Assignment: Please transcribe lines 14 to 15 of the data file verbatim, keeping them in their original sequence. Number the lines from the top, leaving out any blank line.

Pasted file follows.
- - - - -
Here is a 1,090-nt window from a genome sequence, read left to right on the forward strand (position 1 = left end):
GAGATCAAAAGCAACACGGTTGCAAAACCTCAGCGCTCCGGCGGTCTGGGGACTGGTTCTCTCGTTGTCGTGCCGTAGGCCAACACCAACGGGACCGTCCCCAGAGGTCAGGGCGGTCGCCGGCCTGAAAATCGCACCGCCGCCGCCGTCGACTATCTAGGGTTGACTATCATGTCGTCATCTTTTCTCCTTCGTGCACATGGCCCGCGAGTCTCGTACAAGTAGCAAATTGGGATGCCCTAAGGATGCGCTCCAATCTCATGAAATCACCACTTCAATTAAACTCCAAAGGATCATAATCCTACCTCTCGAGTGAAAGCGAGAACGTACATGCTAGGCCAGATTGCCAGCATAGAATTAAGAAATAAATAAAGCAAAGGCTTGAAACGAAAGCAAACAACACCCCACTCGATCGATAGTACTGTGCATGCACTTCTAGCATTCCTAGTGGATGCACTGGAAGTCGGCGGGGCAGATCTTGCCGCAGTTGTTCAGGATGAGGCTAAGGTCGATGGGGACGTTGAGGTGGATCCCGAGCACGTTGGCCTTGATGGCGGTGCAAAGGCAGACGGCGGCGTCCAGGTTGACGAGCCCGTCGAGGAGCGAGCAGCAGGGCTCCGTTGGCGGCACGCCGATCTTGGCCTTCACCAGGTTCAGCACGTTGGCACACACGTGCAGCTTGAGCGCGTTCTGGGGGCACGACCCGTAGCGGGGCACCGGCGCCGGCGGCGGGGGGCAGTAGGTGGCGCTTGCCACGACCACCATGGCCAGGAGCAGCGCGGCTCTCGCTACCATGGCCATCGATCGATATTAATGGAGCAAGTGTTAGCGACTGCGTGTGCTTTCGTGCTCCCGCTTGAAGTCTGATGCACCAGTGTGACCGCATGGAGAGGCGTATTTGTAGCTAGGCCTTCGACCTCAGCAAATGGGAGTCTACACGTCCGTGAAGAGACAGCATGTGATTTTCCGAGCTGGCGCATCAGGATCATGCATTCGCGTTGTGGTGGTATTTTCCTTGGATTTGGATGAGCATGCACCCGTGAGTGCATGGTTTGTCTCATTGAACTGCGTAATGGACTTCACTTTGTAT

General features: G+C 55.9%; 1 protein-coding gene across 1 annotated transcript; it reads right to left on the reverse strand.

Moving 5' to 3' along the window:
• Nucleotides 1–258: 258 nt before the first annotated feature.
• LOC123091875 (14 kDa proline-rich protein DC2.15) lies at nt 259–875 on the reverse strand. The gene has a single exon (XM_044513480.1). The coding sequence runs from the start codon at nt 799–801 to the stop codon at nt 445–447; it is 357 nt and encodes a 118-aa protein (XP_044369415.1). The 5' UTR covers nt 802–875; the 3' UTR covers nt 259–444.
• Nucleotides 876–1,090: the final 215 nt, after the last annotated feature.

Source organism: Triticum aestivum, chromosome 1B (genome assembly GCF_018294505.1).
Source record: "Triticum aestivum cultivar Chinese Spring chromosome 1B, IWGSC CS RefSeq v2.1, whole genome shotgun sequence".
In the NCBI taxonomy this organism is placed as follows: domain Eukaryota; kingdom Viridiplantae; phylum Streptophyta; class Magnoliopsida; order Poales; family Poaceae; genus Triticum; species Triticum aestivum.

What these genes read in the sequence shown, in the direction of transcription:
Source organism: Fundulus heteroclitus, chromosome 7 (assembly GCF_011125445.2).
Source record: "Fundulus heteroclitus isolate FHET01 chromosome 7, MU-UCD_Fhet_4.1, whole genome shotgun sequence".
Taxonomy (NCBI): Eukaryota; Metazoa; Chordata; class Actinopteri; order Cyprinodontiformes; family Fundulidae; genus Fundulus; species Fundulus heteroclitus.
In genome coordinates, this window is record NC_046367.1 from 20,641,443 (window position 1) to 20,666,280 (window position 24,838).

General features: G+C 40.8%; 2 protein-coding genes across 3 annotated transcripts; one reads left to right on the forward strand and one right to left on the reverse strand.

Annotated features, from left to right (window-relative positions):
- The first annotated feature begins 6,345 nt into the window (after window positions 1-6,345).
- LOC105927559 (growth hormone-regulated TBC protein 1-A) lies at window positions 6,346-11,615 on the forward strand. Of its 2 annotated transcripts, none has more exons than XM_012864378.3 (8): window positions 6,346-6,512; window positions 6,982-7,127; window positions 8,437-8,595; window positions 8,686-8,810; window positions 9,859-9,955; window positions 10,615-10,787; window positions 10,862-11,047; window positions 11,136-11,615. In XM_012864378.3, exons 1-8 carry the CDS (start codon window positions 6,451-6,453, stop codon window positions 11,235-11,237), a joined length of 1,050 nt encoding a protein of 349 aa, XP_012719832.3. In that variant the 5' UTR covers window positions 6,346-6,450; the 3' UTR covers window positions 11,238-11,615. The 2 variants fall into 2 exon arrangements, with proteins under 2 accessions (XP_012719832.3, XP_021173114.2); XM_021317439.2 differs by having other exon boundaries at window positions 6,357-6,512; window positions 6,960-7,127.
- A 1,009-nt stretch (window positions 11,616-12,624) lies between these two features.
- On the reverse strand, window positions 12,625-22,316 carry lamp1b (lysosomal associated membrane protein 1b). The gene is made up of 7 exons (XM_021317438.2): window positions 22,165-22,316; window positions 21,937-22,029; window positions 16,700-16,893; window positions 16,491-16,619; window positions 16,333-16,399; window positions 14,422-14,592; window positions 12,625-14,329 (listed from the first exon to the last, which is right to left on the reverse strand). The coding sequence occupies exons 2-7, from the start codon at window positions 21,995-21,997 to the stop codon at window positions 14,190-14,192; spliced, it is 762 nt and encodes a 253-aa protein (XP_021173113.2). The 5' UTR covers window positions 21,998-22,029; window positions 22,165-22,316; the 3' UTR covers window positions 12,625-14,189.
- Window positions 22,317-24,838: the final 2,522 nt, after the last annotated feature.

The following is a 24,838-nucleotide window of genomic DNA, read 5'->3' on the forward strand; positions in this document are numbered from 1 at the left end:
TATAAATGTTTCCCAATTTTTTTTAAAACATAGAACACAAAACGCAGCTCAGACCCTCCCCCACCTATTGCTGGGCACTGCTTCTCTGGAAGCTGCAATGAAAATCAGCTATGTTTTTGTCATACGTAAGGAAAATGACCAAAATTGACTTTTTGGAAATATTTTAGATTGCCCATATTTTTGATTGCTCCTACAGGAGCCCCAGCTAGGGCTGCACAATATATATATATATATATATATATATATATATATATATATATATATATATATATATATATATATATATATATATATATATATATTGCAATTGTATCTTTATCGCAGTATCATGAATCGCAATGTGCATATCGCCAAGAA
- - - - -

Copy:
Taxonomy (NCBI): Eukaryota; Metazoa; Chordata; class Actinopteri; order Cyprinodontiformes; family Fundulidae; genus Fundulus; species Fundulus heteroclitus.
In genome coordinates, this window is record NC_046367.1 from 20,641,443 (window position 1) to 20,666,280 (window position 24,838).